The particular terms of the contract determine how the escrow agent, the person responsible for holding the escrow deposit, will manage the money and they what they will do in case of any dispute. It, therefore, always pays for both parties to understand the small print. The escrow deposit does not “belong” to the buyer anymore, and it does not yet “belong” to the seller. The deposit is held in trust on behalf of the contracted transaction. If everything is completed in accordance with the contractual terms, then there should not be any dispute to handle. If there is a dispute, state law determines what actions the escrow agent should take. The escrow agent may only release escrow money when:
• All terms of the contract are met, and both parties complete the transaction.
• Buyer and Seller agree between themselves how to distribute the money. Given that the sale has fallen through, it is unlikely that seller and buyer will have a friendly chat about who gets what, how much, and by when.
• A mutually-agreed independent mediator helps the two parties to reach an agreement. Again, this takes time and costs money. Mediators rarely work for nothing.
• A court of law decides the matter and issues an order to the escrow agent with instructions on how to distribute the money. Again, this process takes time and money.
State Laws Govern Escrow Disputes
Let us take three examples of state law – one from each coast, and one from the center of the country.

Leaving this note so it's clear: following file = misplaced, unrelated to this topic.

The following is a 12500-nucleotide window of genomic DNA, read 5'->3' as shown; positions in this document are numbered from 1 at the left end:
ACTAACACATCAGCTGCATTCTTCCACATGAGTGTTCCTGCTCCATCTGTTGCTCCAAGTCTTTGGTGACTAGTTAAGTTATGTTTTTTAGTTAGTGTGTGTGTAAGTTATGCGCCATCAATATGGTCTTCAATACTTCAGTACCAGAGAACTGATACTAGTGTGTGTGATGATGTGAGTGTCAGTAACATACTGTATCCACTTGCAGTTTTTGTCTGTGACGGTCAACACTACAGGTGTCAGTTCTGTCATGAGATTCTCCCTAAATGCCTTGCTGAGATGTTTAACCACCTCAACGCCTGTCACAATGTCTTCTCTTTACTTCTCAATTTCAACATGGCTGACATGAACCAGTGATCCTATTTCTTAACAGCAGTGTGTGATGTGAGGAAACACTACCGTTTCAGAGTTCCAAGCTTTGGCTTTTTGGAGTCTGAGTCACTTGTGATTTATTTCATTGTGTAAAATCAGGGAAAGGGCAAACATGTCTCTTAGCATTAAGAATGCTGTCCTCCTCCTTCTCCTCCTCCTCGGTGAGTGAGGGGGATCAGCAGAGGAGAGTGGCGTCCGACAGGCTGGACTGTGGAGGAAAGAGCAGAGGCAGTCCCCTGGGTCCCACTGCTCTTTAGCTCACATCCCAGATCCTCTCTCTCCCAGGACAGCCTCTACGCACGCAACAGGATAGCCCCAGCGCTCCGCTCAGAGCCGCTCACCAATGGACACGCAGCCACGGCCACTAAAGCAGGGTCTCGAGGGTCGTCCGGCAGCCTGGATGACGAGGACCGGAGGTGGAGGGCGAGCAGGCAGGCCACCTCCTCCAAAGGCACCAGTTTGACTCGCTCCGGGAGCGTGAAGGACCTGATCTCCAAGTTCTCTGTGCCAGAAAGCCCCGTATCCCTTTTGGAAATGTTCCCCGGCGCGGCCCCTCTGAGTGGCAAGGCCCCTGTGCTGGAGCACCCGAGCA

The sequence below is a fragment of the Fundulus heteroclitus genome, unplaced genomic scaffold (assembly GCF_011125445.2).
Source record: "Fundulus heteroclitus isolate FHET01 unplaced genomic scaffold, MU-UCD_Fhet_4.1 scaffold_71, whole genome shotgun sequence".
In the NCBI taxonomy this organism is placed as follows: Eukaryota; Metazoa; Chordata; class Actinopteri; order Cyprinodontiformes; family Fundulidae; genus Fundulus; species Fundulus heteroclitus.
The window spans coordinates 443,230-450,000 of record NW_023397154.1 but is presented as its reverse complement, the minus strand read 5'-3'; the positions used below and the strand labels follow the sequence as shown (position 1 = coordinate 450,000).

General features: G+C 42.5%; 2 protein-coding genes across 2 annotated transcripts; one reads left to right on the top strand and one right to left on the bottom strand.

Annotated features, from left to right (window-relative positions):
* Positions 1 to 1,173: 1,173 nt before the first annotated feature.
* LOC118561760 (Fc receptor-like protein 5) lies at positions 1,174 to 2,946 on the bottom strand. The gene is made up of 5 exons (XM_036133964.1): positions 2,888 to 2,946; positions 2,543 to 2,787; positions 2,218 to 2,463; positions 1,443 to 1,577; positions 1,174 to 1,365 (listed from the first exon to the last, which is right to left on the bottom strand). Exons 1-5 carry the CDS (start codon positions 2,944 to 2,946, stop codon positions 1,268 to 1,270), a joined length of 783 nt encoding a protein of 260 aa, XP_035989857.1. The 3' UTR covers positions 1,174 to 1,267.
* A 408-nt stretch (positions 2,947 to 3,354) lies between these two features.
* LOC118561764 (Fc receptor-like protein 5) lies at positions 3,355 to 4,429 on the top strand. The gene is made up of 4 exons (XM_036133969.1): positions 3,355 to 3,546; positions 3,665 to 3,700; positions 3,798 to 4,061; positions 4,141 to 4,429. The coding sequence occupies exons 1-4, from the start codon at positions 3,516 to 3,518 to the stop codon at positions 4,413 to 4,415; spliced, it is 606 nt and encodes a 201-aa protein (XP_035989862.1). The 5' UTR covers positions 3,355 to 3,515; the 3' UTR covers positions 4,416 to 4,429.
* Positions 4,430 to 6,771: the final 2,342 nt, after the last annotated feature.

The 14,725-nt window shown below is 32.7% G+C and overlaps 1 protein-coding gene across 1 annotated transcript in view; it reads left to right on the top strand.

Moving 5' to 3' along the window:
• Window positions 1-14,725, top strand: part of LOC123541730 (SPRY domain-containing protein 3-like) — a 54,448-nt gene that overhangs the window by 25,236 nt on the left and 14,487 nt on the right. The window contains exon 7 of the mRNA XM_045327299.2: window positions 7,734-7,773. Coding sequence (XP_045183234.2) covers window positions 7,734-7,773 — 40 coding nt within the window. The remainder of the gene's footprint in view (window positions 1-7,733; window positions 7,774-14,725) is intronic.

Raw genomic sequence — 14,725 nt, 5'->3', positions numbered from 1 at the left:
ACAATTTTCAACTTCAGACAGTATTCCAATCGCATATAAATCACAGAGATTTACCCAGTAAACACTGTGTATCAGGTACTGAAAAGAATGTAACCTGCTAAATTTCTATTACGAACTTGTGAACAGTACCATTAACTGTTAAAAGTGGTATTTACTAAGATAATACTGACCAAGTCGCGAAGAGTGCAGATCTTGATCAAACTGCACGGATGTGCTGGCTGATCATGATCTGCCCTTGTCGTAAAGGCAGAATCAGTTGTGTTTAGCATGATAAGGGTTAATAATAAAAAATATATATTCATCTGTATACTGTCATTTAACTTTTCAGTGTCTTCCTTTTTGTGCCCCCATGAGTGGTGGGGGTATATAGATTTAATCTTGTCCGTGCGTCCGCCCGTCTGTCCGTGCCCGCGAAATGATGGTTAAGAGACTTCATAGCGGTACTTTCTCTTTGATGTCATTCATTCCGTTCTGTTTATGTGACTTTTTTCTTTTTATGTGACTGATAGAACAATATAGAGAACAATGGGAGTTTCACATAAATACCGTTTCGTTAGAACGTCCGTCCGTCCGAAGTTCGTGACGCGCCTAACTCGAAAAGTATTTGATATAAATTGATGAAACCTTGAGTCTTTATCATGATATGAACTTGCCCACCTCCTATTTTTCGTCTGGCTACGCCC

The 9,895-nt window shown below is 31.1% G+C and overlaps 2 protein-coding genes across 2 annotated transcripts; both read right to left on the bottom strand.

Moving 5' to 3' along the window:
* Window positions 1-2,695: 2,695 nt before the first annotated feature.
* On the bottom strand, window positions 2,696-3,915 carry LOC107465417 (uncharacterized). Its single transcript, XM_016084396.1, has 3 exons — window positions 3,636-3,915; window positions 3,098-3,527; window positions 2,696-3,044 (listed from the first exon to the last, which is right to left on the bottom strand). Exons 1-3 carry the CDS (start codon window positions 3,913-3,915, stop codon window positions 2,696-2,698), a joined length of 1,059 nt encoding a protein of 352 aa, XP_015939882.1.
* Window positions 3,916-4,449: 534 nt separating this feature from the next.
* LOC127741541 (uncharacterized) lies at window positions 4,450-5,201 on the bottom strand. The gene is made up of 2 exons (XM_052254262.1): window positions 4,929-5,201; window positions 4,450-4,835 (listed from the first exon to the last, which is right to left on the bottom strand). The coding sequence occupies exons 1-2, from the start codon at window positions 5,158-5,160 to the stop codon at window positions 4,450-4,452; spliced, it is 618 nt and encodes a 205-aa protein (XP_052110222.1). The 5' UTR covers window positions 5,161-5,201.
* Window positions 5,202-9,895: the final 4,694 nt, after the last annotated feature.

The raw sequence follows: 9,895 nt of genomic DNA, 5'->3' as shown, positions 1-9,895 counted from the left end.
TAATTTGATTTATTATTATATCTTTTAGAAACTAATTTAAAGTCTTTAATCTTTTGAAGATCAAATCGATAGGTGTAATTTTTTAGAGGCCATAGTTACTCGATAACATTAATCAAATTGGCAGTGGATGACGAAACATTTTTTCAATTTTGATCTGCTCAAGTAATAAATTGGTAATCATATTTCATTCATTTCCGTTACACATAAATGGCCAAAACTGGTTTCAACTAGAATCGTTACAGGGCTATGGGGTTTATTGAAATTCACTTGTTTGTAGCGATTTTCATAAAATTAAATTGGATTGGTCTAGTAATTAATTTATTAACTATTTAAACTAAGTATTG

Pennsylvania State Law says such money is governed by State Statute Chapter 73 and that mutual agreement or mediation can settle the problem. If not, then depending on the size of the escrow money deposited, the dispute must be settled by either a magisterial district justice or a court of common pleas. The seller must initiate the lawsuit. It can take up to 180 days for resolution.
Illinois State Law Title 68 Chapter VIII Subchapter b governs escrow disputes. Interestingly, in Illinois, the real estate brokerage may claim costs and attorney fees to be paid out of the escrow money before either the seller or buyer see a penny.
Southern California is different from even Northern California on this subject. All legal decisions are made following an interpleader action sought by the escrow agent, and their fees come out of the escrow money. California also warns sellers and buyers to check the credentials of any escrow agent before money is given to them because unlicensed and internet escrow agents have been known to commit fraud, and then no one gets any money back.
It is clear that, on top of disappointment, frustration and wasted effort, when a sale falls out of escrow, either the seller can just accept the problem try to agree compensation direct with the buyer who has just defaulted, pay for mediation or pay for a law case. And because each state has its own laws, there is no “one size fits all” solution.
How to Avoid Escrow Disputes Altogether
The obvious way is to sell to a ready, willing and able buyer who will give the seller a fair market price with minimal contractual conditions, and who will close as speedily as possible. If that is the route you prefer, then please contact Seller’s Advantage online or call us at 1-800-208-3243 to get a no-cost, no-obligation quote on your home. We purchase homes in AS-IS condition and can give you a cash offer in as little as 24 hours.